Marxists Internet Archive: Introduction: History: 2002

History of the Marxists Internet Archive

The growth of visitors to MIA continued a now well established trend. In the month of August, MIA had 173,314 visitors -- trouncing all previous records, beating even the phenomenal growth seen in the previous year after September 11. Yet such growth was just the begining, by October 294,614 people came to MIA -- versus the former record of 108,609 people from 2001 — an increase of 270%!

Archives that saw particular focus and growth this year included the Lenin, Trotsky and Luxemburg archives. Additionally, the German and Polish languages saw great expansion, as did the Women and Marxism section.

The internal democracy of MIA kept humming along, with an average of 7 messages per day on our internal mailing list. We resolved Charter point 7, on the definition of a Marxist Writer, which was a fairly difficult task, not meet with great enthusiasum, but certainly with ample opinion. Another difficult and tenacious internal debate was resolved (and not for the last time!) on how the History Archive should be run. MIA decided History needs to remain the domain of primary sources, and that the relatively new Subject archive should contain histories centered around collections of secondary and teritiary sources.

Among other house keeping tasks, the Marxist Writers index was redesigned to show a brief biography of each writer. Following this, an abortive attempt was made to create a Marxist Writers index organized by historical currents, but consensus could not be achieved (though this would eventually happen three years later, in 2005). As a result of difficult battles over placing a writer into the "Marxist" section of the site, a new bylaw was created ensuring that if a writer stayed in that section for 4 years, they could not therafter be moved out. Meanwhile, in a move to handle an ever increasing server load in visits while reducing costs, MIA was moved to the California Co-location Community Project (CCCP).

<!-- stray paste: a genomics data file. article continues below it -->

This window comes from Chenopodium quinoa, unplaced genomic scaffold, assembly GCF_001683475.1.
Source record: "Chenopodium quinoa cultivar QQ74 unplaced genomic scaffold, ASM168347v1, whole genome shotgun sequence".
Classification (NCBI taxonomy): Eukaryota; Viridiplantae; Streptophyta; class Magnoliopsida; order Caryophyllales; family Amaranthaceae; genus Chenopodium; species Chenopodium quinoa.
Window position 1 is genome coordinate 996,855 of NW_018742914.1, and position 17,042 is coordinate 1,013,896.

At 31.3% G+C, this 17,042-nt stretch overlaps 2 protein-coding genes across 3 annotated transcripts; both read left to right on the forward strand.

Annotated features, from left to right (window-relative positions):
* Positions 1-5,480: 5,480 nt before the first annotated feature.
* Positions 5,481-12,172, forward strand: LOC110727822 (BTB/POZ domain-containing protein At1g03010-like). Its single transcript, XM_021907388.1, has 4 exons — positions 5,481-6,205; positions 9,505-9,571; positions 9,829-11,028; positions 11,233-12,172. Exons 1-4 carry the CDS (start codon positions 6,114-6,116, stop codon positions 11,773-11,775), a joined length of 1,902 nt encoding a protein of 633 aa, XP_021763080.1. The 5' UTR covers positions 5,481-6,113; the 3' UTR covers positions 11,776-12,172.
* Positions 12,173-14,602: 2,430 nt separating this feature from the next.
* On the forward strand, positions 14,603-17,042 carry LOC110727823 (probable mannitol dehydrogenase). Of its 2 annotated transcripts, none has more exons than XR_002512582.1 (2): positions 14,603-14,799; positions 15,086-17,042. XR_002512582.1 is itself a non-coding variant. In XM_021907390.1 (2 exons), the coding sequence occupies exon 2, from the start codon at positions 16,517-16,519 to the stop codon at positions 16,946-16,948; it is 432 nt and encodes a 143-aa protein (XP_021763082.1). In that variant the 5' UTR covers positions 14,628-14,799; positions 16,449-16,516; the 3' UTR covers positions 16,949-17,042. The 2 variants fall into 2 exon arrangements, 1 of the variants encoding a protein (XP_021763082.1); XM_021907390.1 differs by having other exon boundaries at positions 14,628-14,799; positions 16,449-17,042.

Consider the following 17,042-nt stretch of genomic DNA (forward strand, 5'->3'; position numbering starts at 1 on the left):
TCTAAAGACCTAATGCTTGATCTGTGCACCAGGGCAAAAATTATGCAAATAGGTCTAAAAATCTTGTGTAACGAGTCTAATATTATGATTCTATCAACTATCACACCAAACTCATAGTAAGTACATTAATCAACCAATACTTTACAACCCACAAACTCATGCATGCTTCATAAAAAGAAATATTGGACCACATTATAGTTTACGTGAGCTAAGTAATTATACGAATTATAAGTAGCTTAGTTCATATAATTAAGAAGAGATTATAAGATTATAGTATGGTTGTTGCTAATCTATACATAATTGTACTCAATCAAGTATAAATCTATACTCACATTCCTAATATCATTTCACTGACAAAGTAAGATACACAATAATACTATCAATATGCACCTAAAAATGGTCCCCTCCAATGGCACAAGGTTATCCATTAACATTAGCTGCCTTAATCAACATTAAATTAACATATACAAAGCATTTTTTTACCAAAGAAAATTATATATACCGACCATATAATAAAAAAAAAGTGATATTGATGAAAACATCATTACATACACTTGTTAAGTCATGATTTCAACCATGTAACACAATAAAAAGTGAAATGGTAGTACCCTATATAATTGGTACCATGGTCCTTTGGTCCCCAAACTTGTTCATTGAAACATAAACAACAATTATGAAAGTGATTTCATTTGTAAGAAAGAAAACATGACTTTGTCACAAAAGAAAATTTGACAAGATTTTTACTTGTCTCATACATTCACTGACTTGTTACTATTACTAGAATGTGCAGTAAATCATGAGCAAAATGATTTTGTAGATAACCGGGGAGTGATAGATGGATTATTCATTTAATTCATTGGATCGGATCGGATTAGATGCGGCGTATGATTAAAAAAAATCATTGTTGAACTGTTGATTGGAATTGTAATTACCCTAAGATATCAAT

Another big debate came in August and September, based around editting archival texts. Some volunteers felt gender biased texts ought to be revised (e.g. humankind instead of mankind, etc), while others felt the sanctity of the texts, warts and all, must be preserved. This latter view prevailed. In other matters, link checking became more systematic and the overall quality of links in MIA raised dramaticaly, and has remained at that consistently high level ever since.

by Brian Baggins (November, 2005)